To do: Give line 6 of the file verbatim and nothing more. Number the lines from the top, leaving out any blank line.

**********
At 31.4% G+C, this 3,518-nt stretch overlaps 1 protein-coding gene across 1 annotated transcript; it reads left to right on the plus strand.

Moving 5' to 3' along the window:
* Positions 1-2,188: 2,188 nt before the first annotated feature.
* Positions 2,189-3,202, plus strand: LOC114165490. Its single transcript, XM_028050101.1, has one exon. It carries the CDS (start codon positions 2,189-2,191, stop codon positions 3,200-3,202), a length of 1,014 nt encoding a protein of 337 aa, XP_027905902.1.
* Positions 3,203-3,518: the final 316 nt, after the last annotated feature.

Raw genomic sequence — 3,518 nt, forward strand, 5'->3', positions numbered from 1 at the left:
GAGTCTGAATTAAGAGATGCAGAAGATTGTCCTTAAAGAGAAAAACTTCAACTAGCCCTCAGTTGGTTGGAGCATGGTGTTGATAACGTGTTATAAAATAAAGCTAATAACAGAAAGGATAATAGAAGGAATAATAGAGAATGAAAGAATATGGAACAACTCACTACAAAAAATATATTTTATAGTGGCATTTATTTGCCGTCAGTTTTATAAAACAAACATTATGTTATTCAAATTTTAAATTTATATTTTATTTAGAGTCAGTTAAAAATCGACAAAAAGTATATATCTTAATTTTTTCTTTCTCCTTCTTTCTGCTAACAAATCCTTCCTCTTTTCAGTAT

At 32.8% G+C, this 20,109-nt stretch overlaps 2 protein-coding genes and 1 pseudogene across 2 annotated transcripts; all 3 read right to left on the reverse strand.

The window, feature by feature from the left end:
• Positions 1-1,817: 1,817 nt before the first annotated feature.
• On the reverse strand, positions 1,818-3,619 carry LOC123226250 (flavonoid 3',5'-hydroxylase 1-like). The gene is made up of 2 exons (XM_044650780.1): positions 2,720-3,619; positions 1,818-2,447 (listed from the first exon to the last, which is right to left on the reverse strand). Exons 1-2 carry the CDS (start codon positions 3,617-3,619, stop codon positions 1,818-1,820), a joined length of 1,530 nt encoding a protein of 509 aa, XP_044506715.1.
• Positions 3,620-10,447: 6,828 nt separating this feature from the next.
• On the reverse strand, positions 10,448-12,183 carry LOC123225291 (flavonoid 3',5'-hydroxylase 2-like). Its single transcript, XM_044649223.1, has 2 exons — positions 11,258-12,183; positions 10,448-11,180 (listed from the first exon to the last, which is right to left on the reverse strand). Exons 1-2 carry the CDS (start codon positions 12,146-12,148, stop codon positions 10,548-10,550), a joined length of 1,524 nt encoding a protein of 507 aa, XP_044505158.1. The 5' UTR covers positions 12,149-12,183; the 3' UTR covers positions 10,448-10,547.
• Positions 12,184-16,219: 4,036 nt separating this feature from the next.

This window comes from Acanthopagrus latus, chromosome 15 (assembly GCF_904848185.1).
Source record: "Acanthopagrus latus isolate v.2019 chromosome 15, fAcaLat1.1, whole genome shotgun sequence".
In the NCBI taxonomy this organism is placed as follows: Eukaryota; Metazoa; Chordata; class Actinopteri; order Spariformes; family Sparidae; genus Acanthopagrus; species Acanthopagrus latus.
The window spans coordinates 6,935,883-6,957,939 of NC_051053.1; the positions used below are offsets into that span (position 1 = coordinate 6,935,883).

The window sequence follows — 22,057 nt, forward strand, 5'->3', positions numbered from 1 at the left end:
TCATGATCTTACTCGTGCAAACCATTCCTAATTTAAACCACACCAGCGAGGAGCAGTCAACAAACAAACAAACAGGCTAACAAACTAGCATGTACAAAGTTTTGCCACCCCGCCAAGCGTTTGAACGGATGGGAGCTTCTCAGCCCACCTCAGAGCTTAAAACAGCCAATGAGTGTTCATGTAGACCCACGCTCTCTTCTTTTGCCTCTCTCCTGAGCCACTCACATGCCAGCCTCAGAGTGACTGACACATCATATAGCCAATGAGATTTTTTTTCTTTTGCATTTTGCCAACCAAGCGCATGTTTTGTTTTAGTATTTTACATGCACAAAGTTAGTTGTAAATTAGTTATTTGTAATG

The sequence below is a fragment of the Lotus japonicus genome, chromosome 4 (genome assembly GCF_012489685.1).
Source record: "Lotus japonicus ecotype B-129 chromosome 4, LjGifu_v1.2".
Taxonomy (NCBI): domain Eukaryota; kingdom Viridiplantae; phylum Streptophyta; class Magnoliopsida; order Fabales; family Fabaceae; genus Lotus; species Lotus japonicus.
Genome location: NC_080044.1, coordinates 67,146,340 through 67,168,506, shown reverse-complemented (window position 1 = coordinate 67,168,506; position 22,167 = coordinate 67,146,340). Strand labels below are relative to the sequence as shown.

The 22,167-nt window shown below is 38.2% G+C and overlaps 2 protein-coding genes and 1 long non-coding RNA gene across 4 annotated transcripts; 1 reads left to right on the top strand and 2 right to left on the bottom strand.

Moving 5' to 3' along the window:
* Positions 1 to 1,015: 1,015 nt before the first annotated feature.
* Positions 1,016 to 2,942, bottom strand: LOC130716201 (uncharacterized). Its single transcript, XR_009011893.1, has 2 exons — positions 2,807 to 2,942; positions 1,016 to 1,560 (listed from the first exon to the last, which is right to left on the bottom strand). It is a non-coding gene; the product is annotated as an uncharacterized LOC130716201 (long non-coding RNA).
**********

Raw genomic sequence — 3,518 nt, forward strand, 5'->3', positions numbered from 1 at the left: